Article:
Montclair deserves a better plan for Lackawanna Plaza and the historic Lackawanna Station

Postcard of Lackawanna Station circa early 1900s

The Montclair Planning Board and the Montclair Town Council recently granted approval to The Pinnacle Companies and The Hampshire Companies to redevelop the historic Lackawanna Plaza property.

It is our contention that the plans should not have been approved, and we are legally challenging the development on the following grounds:

Ignores the Master Plan

Montclair’s Master Plan was created to allow for growth yet still maintain livability. The Lackawanna development plan violates many aspects of the Master Plan; in fact no attempt was made by the Planning Board to make the developer comply. Examples include the needless destruction of historic structures and the creation of a giant parking lot as a “front yard.” Two alternative plans were presented which would not violate the Master Plan yet neither the Planning Board nor the developer considered these.

Inadequate traffic planning

There is currently no legal way to make a left into or out of either new parking lot entrance, on Bloomfield Avenue or Grove Street, yet the developer’s design (and traffic study) does not take this into account. The public was not presented with an opportunity to question or comment on the traffic plan in light of the no-left hand restrictions.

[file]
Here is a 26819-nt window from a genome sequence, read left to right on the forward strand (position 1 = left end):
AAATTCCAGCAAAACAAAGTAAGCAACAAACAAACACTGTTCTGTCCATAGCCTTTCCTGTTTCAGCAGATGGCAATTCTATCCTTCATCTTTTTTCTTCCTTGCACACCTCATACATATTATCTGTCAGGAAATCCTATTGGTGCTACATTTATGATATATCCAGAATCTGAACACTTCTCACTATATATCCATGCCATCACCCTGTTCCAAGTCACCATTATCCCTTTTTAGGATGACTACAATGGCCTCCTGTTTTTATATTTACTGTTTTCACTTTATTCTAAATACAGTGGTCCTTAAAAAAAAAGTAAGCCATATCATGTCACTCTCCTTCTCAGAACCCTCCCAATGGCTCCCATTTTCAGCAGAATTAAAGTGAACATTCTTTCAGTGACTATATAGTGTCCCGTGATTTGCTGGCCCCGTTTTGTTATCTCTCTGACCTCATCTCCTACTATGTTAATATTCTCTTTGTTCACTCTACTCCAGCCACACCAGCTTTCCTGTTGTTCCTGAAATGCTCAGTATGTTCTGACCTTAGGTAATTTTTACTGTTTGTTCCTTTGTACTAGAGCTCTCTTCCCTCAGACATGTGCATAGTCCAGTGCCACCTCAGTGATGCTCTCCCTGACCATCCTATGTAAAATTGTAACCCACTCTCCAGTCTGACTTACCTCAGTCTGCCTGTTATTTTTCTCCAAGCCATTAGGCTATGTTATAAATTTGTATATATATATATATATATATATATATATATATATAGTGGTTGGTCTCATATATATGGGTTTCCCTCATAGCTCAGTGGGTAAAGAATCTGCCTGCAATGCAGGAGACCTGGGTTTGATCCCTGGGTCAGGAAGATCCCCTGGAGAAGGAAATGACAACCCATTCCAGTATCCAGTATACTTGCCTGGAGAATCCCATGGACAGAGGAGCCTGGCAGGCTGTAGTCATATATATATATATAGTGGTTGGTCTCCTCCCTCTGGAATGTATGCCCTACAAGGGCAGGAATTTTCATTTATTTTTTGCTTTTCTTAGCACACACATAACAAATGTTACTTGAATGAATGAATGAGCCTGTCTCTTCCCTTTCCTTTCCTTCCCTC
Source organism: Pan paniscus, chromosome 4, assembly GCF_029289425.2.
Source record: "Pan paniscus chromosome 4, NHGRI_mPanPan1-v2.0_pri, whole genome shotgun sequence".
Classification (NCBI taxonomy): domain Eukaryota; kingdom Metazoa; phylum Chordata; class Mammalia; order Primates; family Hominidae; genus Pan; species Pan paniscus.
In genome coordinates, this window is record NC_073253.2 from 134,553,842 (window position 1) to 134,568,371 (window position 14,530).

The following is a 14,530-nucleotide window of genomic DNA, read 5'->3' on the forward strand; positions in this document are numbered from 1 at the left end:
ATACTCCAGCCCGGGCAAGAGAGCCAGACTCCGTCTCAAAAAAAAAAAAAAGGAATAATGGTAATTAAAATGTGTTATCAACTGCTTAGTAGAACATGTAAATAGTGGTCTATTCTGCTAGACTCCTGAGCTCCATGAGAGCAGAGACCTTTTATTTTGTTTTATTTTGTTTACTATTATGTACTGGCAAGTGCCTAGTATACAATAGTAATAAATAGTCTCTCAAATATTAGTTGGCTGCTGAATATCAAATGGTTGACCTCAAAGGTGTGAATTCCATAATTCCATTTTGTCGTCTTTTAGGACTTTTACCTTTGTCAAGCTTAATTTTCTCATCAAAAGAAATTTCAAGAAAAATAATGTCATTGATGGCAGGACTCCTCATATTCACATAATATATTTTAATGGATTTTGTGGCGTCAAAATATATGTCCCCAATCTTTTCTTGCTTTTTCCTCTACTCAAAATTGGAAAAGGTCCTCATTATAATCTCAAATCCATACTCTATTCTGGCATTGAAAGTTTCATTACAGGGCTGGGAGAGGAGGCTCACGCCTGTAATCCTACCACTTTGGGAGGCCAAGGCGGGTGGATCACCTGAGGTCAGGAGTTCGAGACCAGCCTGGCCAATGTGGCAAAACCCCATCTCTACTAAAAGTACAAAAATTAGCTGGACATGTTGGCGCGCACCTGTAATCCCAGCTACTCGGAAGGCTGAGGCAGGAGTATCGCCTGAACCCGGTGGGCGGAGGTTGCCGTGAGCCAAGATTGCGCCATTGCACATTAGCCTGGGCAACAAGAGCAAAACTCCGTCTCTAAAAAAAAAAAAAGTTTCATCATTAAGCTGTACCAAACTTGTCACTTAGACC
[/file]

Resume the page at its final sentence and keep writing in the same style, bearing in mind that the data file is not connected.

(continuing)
The parking lot is gigantic, yet too small

The planned parking lot will be much larger than it is now, however it will be half the size required by zoning. This is because the approved building is massive, leaving little room for cars. This is called a “self-created hardship” in legalese. Do we really want a football field of asphalt (bigger than even Whole Foods’ parking lot in West Orange)? A valet car operation will be allowed to use street parking yet the Planning Board’s expert said there would be no impact from this – in an area of town already critically short on parking.

Lack of oversight of tenant requirements